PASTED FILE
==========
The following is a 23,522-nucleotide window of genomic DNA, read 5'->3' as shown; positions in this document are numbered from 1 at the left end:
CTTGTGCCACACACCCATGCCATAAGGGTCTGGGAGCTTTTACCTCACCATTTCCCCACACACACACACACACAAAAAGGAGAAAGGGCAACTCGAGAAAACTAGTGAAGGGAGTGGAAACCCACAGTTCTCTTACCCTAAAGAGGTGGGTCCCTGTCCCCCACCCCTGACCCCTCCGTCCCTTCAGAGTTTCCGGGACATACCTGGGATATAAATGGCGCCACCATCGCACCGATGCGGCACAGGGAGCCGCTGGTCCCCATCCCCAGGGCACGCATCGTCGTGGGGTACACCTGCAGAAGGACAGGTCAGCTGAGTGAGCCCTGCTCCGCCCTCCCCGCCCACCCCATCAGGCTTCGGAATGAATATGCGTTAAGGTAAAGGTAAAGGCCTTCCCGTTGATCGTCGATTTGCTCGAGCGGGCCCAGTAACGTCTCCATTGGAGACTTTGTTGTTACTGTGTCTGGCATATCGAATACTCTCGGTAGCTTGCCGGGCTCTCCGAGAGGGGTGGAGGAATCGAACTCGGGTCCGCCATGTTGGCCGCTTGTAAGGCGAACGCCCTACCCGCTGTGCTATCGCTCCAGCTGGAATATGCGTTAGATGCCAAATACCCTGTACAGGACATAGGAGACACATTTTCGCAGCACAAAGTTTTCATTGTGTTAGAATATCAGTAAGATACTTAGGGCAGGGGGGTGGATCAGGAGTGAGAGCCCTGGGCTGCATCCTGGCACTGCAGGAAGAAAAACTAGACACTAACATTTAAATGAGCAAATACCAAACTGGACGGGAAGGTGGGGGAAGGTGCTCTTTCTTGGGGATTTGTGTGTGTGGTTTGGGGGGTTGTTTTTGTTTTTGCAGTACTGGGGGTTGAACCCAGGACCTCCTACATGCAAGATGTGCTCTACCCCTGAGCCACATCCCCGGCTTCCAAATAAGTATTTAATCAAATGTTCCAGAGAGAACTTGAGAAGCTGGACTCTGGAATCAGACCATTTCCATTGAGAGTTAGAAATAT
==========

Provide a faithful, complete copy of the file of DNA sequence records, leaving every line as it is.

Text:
The following is a 23,522-nucleotide window of genomic DNA, read 5'->3' as shown; positions in this document are numbered from 1 at the left end:
CTTGTGCCACACACCCATGCCATAAGGGTCTGGGAGCTTTTACCTCACCATTTCCCCACACACACACACACACAAAAAGGAGAAAGGGCAACTCGAGAAAACTAGTGAAGGGAGTGGAAACCCACAGTTCTCTTACCCTAAAGAGGTGGGTCCCTGTCCCCCACCCCTGACCCCTCCGTCCCTTCAGAGTTTCCGGGACATACCTGGGATATAAATGGCGCCACCATCGCACCGATGCGGCACAGGGAGCCGCTGGTCCCCATCCCCAGGGCACGCATCGTCGTGGGGTACACCTGCAGAAGGACAGGTCAGCTGAGTGAGCCCTGCTCCGCCCTCCCCGCCCACCCCATCAGGCTTCGGAATGAATATGCGTTAAGGTAAAGGTAAAGGCCTTCCCGTTGATCGTCGATTTGCTCGAGCGGGCCCAGTAACGTCTCCATTGGAGACTTTGTTGTTACTGTGTCTGGCATATCGAATACTCTCGGTAGCTTGCCGGGCTCTCCGAGAGGGGTGGAGGAATCGAACTCGGGTCCGCCATGTTGGCCGCTTGTAAGGCGAACGCCCTACCCGCTGTGCTATCGCTCCAGCTGGAATATGCGTTAGATGCCAAATACCCTGTACAGGACATAGGAGACACATTTTCGCAGCACAAAGTTTTCATTGTGTTAGAATATCAGTAAGATACTTAGGGCAGGGGGGTGGATCAGGAGTGAGAGCCCTGGGCTGCATCCTGGCACTGCAGGAAGAAAAACTAGACACTAACATTTAAATGAGCAAATACCAAACTGGACGGGAAGGTGGGGGAAGGTGCTCTTTCTTGGGGATTTGTGTGTGTGGTTTGGGGGGTTGTTTTTGTTTTTGCAGTACTGGGGGTTGAACCCAGGACCTCCTACATGCAAGATGTGCTCTACCCCTGAGCCACATCCCCGGCTTCCAAATAAGTATTTAATCAAATGTTCCAGAGAGAACTTGAGAAGCTGGACTCTGGAATCAGACCATTTCCATTGAGAGTTAGAAATAT